• Scope 2 emissions are indirect emissions from the generation of purchased energy.
  • Scope 3 emissions are all indirect emissions (not included in scope 2) that occur in the value chain of the reporting company, including both upstream and downstream emissions.

The “Bilan Carbone” methodology states that our operational boundary must be exhaustive and reflect the physical reality. As a result, all emissions needed to run our service must be included in the assessment.

At Teads, all of our processing and networking infrastructure is externalized, hence falling under Scope 3, with Scope 1 & 2 being mostly Teads offices & in-house IT equipment. Limiting our estimation on Scope 1 & 2 would be a nonsense.

There is a really great paper from David Mytton ² that explains it clearly:

“If outsourced to the cloud, IT emissions previously accounted for under the Greenhouse Gas Protocol Scope 1 — emissions that are directly linked to the activities of an organization from sources that it owns and control — and Scope 2 — emissions from the generation of purchased energy — move to Scope 3, referring to all other emissions.”

Even if that might seem like common sense, Scope 3 isn’t always reported depending on carbon accounting legislations.

We must be careful with “Carbon-free” or “Carbon transparent” statements that are only considering parts of the emission spectrum. For example, it’s worth remembering that renewable energy power plants are only “carbon-free” during a part of their lifecycle.

On this topic, the Net Zero Initiative ³ reminds us about what global carbon neutrality is:

“Science defines global carbon neutrality as a balance between anthropogenic CO2 emissions and anthropogenic CO2 removals. Removing as much CO2 annually as the emissions that are produced is the only way to stop the build-up of CO2 in the atmosphere.”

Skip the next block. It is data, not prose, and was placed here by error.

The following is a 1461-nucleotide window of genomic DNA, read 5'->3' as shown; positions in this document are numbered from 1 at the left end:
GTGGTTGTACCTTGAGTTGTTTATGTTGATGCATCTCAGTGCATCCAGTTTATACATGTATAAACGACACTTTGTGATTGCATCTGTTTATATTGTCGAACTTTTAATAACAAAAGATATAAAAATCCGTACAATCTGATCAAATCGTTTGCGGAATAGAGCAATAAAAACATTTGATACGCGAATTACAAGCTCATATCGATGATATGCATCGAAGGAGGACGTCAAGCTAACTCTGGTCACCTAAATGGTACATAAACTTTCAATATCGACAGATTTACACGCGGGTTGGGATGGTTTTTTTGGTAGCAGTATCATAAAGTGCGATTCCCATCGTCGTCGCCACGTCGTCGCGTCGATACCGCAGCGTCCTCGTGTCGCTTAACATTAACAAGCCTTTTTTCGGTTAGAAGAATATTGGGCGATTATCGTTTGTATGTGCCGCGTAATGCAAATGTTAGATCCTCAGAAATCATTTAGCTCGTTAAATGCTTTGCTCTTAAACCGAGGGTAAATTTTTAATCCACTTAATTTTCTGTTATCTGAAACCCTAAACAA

As a result, it can be tempting to play with Scopes to achieve some kind of neutrality on a smaller perimeter. We have to keep that in mind when looking at third party reports.

Once we have defined our perimeters we need to collect data describing the activities we want to assess. This is where emission factors come into play.

An Emission Factor is a coefficient that allows to convert activity data into greenhouse gas emissions. It is aggregated as CO2 equivalent or CO2eq. Long story short: without emission factors, we cannot build a robust assessment.

Global Warming Potential (GWP) — Converting 1 kg of GHGs into X kg of CO2 equivalent — Source Clim’Foot European Project

Emission factors databases exist and contain information that can be used for calculations. Each emission factor is usually provided with an uncertainty parameter that helps gauge the quality of the data and if we can safely use it.

We can find free and commercial databases on the GHG Protocol website. Industrial activities are well covered with many domain-specific databases (energy, transport, packaging, etc.). That’s not exactly the same when it comes to IT and even more if that involves cloud computing.